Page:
tip off

Edmund Capon to leave the Art Gallery of NSW

Edmund Capon AM, OBE, who has steered the Art Gallery of NSW to national and international pre-eminence, is at the point of departure.

Having served as director for the past 30 years, Capon is reportedly planning to leave the gallery early in the new year.

A rabid Chelsea supporter and former chairman of Sydney FC, Capon has decided to spend the next few years lecturing, writing and traveling and making greater use of his second home in Italy.

Recruited from London’s Victoria and Albert Museum by the Wran Government in 1978, Capon has made a seminal contribution to the arts. A renowned Chinese art specialist, his crowning achievement was the addition of the Asian wing at the gallery.

During his record tenure, Capon has encouraged well known artists and the private corporate sector to contribute to the gallery’s collection and its blockbuster exhibitions to establish emphatically its worldwide reputation. He has been less successful with his Labor masters who have talked loudly about their commitment to the arts but have a history of squeezing the gallery’s funding.

Perhaps it is an urban legend, but former treasurer Michael Costa is alleged to have attended a meeting of the gallery’s blue chip board of trustees and shocked them with this parting jibe: “I hope you realise that if this place burns down we aren’t going to build another one.”

In September the gallery announced that it was making its biggest-ever acquisition  — Paul Cezanne’s landscape Bords De La Marne for $16.2 million  — to mark Capon’s 30th year in charge.

Artist Margaret Olley gave $1 million, the trustees and other sponsors donated several million and a large group of artists donated paintings which went under the hammer on October 27. But still short of $1.7 million, the gallery has decided to sell two paintings — Brett Whiteley’s Balmoral and John Perceval’s Pleasure Craft  — at Sotheby’s in Melbourne on November 24.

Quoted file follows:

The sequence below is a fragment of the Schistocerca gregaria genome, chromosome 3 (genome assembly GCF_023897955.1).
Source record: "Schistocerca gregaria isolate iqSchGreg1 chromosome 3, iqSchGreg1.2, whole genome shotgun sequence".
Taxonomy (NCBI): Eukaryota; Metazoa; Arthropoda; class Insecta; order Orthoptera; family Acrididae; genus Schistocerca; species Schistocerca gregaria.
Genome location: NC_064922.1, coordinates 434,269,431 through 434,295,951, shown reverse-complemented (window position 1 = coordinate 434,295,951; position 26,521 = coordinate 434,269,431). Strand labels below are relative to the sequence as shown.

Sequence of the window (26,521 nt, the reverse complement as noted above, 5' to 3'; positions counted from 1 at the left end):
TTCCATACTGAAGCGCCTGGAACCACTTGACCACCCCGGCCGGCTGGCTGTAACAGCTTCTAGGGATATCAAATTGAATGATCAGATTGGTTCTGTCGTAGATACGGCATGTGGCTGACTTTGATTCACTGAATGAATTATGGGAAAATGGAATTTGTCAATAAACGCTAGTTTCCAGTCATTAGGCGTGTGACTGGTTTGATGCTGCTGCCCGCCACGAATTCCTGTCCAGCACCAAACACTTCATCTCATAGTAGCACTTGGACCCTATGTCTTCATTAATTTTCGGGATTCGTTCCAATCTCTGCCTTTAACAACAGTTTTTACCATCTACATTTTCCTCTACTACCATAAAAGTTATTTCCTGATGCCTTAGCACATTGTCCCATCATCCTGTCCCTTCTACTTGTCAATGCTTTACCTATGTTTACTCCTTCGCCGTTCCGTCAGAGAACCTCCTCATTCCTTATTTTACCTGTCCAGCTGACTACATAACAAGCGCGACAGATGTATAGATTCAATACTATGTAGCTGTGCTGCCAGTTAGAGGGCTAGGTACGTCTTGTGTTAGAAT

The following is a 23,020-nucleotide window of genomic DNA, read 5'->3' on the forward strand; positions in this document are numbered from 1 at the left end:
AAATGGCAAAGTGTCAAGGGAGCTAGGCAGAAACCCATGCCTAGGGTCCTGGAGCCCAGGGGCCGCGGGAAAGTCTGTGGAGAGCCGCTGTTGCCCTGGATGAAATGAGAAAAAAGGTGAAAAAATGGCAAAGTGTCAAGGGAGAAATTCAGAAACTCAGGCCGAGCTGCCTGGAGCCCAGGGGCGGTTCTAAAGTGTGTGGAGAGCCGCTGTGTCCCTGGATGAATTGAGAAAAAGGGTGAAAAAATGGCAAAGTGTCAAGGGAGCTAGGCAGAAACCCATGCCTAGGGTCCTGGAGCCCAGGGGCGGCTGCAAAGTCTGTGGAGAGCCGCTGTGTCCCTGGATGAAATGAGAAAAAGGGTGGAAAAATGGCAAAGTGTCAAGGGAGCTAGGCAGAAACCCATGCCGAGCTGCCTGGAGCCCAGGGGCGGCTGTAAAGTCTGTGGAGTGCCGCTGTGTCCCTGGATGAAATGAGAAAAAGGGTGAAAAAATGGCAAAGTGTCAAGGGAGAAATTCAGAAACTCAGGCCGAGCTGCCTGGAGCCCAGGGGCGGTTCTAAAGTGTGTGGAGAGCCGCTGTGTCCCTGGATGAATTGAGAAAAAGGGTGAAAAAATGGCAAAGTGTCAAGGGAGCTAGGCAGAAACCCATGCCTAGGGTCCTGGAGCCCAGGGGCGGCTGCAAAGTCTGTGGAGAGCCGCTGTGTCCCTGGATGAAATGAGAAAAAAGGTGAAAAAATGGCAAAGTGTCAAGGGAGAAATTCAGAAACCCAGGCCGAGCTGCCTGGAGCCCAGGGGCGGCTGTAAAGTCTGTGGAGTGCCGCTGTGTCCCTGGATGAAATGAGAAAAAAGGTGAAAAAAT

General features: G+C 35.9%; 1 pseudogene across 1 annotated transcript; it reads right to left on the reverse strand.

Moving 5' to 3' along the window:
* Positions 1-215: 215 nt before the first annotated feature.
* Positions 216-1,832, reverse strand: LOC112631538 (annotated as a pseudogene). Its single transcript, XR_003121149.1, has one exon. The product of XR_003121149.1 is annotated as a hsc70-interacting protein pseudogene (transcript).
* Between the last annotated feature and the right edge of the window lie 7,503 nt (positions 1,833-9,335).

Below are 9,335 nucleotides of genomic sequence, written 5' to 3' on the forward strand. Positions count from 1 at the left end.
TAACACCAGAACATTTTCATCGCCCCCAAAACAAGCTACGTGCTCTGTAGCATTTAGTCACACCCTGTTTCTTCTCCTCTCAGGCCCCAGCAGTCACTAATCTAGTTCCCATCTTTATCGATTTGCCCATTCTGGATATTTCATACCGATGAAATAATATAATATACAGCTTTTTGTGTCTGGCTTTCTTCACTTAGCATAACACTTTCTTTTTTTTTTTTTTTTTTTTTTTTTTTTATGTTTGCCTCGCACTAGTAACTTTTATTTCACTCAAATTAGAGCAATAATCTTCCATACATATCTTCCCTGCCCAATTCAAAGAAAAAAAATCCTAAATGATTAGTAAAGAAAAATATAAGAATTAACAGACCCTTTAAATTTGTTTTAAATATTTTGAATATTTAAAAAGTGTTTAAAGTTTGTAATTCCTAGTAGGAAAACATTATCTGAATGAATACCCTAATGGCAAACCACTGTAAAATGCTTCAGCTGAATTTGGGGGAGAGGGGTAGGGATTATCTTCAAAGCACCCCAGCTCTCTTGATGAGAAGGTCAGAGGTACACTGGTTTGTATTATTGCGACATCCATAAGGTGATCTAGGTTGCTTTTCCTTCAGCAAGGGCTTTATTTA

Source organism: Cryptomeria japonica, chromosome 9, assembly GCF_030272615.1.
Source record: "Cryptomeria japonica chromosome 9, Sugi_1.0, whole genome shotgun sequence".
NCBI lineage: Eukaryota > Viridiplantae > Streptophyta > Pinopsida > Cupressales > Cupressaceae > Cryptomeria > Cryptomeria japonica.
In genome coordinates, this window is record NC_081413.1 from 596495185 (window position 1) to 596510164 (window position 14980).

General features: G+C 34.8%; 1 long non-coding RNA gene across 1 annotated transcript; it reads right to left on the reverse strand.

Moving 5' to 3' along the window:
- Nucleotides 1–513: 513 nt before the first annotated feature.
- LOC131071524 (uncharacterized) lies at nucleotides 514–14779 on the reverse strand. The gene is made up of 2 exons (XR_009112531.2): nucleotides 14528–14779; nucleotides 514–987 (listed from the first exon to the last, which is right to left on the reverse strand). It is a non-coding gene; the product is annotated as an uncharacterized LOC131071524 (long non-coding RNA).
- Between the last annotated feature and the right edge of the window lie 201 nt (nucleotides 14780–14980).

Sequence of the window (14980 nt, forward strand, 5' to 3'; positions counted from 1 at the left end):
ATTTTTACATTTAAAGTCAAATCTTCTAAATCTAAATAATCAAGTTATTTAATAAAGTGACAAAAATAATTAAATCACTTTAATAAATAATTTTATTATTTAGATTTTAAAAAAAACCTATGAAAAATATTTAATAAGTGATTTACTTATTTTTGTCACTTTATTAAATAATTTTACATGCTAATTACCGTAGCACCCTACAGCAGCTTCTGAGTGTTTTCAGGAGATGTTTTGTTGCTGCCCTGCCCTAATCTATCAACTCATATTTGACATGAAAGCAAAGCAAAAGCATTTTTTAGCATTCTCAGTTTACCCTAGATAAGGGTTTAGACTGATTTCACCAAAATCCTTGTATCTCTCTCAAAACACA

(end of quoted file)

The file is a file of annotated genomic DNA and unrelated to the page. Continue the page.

The unusual dispatch of two works by local artists to fund the 1888 Cezanne masterpiece has raised eyebrows among snobs and purists who believe the Whiteley and Perceval should be kept, even if they remain unseen in storage.

The simple explanation is that purchase of the Cezanne, the first to go into the gallery’s collection, has a deadline: the sale must be done and dusted by year’s end so that Capon can make an elegant exit.

Meanwhile, the Labor Government philistines can be expected to hire highly-paid head hunters to find a successor. Candidates will almost certainly be asked: “What is your attitude towards charging entrance fees to the gallery?”

Candidates who give a positive response will move to the short list; those who oppose this Thatcherite robbery will be passed over.

Capon spent years keeping the government’s bean-counters at bay. Ironically, one of the few politicians in Macquarie Street who is dedicated to keeping the gallery free of charge is Opposition leader Barry O’Farrell.

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  • 1
    paddy
    Posted Wednesday, 19 November 2008 at 9:17 am | Permalink

    TM What’s a humble cover charge to you, may well be too much for the truly poor.
    There’s a fine tradition in Oz of free access to public galleries and libraries etc.
    Long may it continue.

  • 2
    davo
    Posted Tuesday, 18 November 2008 at 4:15 pm | Permalink

    At least NSW is interesting, unlike the snorefest that is SA, or even WA….

  • 3
    Damien Almond
    Posted Tuesday, 18 November 2008 at 2:34 pm | Permalink

    Dear Crikey, why do we get so much of Alex Mitchell? As far as I can tell, the only thing we ever get from him is ridiculous intrigues of NSW, or really Sydney, politics. I know NSW is the biggest state, yada yada. But really, quite frankly nobody outside of Syndey cares, I don’t even read the contributions Alex makes to Crikey anymore.

  • 4
    Tom McLoughlin
    Posted Tuesday, 18 November 2008 at 2:37 pm | Permalink

    Well old bean have to disagree with you there. Why isn’t there a humble entrance fee, with free entrance for say school groups? The gallery is arguably more impressive than the Oz Museum which has a cover. What about the national gallery or Vic Gallery?

    And I’m not talking user pays, rather token of respect. A mere $2 or 3 bucks would be fine. Most free things are treated less than respectfully. Sad but true. Is this one of those sacred cow things? Everywhere has a cover charge to pay for maintenance.

    You imply it’s fine to sell some unique local product to get in a Cezanne. Well maybe. But with a humble cover charge over the years it could have been paid for and no sell offs? I don’t remember getting into the Prado for nothing, or the Louvre if memory serves (?), Gaudi garden was free but not the Sagrada Familia.

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